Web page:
[dropcap size=big]M[/dropcap]any regulars I spoke with at the V-Room’s weekly Wednesday lunch shared the sentiment. Some patrons sensed a change would be coming after the death last year of the Venice Room’s founder, Joseph “Papa Joe” Lombardo, at age 98. Now that the surviving Lombardo sons, Salvatore (Sal) and Dominic (Dom), have sold the family business to a corporate entity listed on the public notice of sale as “Da’ Crunch, Inc.,” many long-time guests and regulars wonder what will happen.
Will the new owners keep the Wednesday lunch tradition? Will the $12.95 grill-your-own steak dinners remain the Venice Room’s “World Famous” signature menu item? Will Big Al still host karaoke every weekend?
63 Years and Counting
[dropcap size=big]B[/dropcap]efore the 60 freeway existed, before the city annexed East Los Angeles College in the 1970s, and well before Money magazine would name it the third best place to live in the USA in 2017, Joseph Lombardo, an immigrant from Calabria, southern Italy, opened the Venice Room in Monterey Park, California. It was 1955. The Venice Room became known for strong cocktails, delicious steaks, and good company.
Elena Ornelas was eighteen years old and fresh out of Montebello High School when she first set foot in the Venice Room. “My boss brought me, but just for lunch. I didn’t come back to drink and hang out until I was 21,” she explains.
Dominic Lombardo, an attorney and son of Papa Joe, was her family’s neighbor. After she graduated high school, Dom offered her a job working for a bail bonds office across the street from his family’s bar. “It was the summer of 1982, and it was my first job. We’d get women out of jail, out of Sybil Brand,” said Ornelas, referring to the women’s prison in Monterey Park that closed in 1997.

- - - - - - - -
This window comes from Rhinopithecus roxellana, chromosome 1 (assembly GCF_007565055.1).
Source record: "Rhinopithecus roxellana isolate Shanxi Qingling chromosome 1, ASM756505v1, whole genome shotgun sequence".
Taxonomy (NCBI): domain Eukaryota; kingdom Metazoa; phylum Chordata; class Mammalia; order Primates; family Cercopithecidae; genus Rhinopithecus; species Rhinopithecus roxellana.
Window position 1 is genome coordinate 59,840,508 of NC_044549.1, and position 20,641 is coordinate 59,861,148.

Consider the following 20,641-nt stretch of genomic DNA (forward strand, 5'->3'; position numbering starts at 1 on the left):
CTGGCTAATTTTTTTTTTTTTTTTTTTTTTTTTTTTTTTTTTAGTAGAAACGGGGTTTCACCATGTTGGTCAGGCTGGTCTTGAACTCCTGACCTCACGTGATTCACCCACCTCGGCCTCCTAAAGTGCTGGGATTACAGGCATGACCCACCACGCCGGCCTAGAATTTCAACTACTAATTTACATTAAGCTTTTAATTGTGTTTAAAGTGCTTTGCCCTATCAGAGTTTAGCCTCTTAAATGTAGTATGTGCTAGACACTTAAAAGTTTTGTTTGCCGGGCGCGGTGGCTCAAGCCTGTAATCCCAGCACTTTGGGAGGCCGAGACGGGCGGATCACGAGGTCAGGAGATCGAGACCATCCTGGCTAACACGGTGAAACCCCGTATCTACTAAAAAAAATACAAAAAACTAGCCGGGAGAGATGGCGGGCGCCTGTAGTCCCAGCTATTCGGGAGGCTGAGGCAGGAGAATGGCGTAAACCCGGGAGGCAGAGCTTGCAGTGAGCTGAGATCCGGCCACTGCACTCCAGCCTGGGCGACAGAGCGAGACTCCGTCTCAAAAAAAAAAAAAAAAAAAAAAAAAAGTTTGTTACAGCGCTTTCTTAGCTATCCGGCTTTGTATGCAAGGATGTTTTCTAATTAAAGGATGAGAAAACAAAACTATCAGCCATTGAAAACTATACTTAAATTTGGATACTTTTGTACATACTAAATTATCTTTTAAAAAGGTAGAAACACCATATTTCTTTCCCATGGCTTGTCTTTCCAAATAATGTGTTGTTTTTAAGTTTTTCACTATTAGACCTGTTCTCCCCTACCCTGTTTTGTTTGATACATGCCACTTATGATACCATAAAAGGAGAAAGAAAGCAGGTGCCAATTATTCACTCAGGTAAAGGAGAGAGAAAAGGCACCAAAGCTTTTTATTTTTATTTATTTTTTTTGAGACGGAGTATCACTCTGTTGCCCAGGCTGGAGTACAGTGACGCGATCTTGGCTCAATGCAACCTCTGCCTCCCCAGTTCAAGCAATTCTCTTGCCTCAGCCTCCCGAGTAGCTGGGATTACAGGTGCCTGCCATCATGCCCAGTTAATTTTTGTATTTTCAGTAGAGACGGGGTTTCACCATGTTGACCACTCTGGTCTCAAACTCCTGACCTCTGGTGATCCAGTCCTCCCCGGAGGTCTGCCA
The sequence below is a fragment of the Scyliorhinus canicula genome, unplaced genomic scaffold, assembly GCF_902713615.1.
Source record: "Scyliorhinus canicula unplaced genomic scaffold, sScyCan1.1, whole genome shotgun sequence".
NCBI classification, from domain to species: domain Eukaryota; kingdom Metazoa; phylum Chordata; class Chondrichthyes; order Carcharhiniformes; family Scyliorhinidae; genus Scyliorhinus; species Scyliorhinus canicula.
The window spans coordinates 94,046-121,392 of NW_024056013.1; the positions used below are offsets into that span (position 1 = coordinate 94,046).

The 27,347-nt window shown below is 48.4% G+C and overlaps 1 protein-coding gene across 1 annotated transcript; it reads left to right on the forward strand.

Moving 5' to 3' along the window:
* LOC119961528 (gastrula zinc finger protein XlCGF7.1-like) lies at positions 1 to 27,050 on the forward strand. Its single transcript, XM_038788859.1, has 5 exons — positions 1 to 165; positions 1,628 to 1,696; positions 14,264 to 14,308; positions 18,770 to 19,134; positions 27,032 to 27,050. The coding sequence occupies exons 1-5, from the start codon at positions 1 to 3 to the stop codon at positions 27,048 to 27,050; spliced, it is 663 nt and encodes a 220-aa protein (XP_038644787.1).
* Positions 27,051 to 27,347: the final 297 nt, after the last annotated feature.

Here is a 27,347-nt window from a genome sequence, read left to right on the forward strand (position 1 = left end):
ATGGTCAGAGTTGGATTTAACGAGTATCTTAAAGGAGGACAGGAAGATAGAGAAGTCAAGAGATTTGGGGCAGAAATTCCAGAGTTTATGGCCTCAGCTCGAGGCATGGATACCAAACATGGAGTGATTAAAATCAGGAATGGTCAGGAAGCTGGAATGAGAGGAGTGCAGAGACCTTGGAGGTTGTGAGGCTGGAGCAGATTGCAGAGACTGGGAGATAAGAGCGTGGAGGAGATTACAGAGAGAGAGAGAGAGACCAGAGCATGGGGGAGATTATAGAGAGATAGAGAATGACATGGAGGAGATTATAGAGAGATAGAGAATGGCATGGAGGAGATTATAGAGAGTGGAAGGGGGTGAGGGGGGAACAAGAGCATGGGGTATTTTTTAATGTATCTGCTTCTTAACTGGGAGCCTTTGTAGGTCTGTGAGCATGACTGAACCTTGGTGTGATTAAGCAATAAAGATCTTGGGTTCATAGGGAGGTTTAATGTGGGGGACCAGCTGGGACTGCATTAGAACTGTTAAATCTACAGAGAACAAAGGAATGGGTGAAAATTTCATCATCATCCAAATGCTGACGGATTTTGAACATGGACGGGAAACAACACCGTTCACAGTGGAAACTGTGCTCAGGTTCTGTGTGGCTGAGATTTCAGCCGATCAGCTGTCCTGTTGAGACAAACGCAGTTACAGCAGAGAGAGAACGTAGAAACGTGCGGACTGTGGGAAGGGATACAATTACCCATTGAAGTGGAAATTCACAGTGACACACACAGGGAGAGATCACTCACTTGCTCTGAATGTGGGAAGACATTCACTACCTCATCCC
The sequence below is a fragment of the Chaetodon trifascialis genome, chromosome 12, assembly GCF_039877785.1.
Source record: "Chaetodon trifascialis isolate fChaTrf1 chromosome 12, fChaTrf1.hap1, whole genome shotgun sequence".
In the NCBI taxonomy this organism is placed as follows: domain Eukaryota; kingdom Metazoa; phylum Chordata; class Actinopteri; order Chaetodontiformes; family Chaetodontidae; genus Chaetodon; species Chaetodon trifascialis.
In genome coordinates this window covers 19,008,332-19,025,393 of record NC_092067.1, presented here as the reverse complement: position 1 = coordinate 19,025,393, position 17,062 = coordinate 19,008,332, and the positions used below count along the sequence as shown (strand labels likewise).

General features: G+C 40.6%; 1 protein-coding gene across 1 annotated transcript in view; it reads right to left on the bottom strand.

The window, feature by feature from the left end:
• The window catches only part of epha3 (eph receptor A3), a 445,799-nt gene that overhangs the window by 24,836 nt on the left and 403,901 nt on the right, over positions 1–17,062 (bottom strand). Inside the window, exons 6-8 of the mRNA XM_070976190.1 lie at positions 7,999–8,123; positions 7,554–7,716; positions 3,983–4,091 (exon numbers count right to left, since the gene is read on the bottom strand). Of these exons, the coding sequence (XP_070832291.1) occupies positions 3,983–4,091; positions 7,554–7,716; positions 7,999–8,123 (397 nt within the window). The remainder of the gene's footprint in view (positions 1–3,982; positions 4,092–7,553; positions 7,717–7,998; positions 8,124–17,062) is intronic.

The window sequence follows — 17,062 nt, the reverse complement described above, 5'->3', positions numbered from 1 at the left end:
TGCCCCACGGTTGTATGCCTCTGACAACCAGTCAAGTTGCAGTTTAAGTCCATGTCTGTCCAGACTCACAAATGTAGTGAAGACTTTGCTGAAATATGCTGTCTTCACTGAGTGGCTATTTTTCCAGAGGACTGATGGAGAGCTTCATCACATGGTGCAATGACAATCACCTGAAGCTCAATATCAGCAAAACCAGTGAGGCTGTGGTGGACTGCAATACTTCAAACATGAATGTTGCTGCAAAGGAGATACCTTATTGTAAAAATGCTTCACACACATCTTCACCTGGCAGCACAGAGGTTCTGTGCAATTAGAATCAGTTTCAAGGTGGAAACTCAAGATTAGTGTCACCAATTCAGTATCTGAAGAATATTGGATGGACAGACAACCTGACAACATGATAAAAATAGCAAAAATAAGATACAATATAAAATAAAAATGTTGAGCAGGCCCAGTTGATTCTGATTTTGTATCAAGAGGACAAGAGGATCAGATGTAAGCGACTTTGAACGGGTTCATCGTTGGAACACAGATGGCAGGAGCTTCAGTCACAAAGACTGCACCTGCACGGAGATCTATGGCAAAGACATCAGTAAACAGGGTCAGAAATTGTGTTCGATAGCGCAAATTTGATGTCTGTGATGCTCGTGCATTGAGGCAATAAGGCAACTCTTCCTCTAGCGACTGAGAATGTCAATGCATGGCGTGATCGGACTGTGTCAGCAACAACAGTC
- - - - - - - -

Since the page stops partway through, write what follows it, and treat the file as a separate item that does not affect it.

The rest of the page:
“I spent six years working at the office, and we always came to the V-Room for lunch or just to hang out after work. Even when I left that job, I kept coming back here.”
She describes how Montebello police detectives and other local cops would come into the V-Room with their own stories. “The detectives who investigated the Night Stalker in the 80s would meet here at the V-Room to discuss the case,” Ornelas tells me. “Cops and bikers would come in and commingle, as long as no one wore their uniforms or started trouble. The Mongols were welcomed here as long as they didn’t dress in their logos or gear.”
“Even now, you never know who’ll come walking through those doors. But everyone is cool here,” she adds.
[dropcap size=big]O[/dropcap]rnelas's friends show up, their lunch orders waiting for them at the table.
They are Alma Cabral and Glenda Caro, and the three amigas have been coming to the Wednesday lunch at the V-Room for over ten years, although each has her own, much longer history with the bar. “I’m the karaoke girl. I like to sing, so I come here at nights when there’s karaoke,” says Caro.
“I was a biker chick back in the days,” says Cabral, describing herself as a graduate of Lincoln High School from the early 1980s. “My comadre, Bulla, introduced me to the Venice Room. She was a tough broad who liked to hang out with the lesbians here, even though she was married.”
“Everyone knew Bulla!” Ornelas chimes in. By now, the server has brought Caro a slice of spumoni ice cream cake with a lit birthday candle. “I have to celebrate with my comadres here before going to Vegas tonight,” she says.
As Ornelas, Cabral, and Caro order another round to toast the birthday girl, they all seem to agree on one thing about the Venice Room: the people make it special. “That’s why I love this place,” says Caro. “The people. Everyone who comes here is friendly, and I like how the bartenders and servers, even the owners when they’re here, really take care of their customers.”